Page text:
"There is no place where earth's sorrows
Are more felt than up in Heaven;
There is no place where earth's failings
Have such kindly judgment given."
Faber, as quoted by Hannal Whittal Smith in "A Christian's Secret to a Happy Life"
I had occasion to attend a funeral this week. This one hit me a little differently than I expected. I didn't know the man well. He was the husband of a coworker and my entire relationship with him had existed only by telephone and every one of those conversations had been short and directly to the point. I had formed my little opinions of who I thought he was, as we humans are wont to do with our very limited bits of information.
At his funeral I learned so much more about him. The pastor had known him for a very long time and made no secret of the struggle with depression which had dogged him for many years. He talked about how the man was faced with many choices over the years - how he had longed to just check out and go home - but that he had over and over again chosen to live, no matter how difficult the living was. He talked about the relationship he had with God, how he leaned heavily into his strength, and how in spite of the depression, this man was a prayer warrior. The pastor had called him many times to ask him to pray and he took on each request with seriousness and a heart of compassion. The pastor counted on him for that.
His sons rose to speak, one of them reading something their sister had written, both of them sharing from their own hearts. It was clear this man had raised children who feel deeply - poets and thinkers, all three. That said something, too.
I thought about how I had seen this man and how he was being presented now. I realized my vision had been so clouded. I'd seen little of him, yet I'd made judgements. I thought, as I sat there in the pew, about how this service must be a very close representation of how God saw this man and realized that is how I wished I had seen him, too. If only I'd seen him as God did... I wondered if that would have been possible and what might have been different about our conversations if I had.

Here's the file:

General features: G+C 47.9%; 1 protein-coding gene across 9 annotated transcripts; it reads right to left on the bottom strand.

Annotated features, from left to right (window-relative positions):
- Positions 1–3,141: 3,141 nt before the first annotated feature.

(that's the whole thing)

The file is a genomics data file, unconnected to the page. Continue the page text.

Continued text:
The pastor told how the man had been scheduled for heart surgery the week before, but it had to be canceled due to a cold. God had other plans, the pastor said. After many times, making the choice to live through his pain, this time the choice was taken out of his hands. It was time for him to come home. Home to where there is no more sadness, no depression, only the fulness of joy.
He died in his chair. He appeared to be sleeping and there was a look of peace on his face, they said. The pastor told us that he often prayed in that chair, and he had reason to believe he was praying that Sunday evening as God gently took him home.
What a way to go.
It made me think, this funeral did. About how I want God to open my eyes to see people the way he sees them and only the way he sees them... I've clearly been missing too much.
" ...and live a life of love, just as Christ loved us and gave himself up for us as a fragrant offering and sacrifice to God." Ephesians 5:2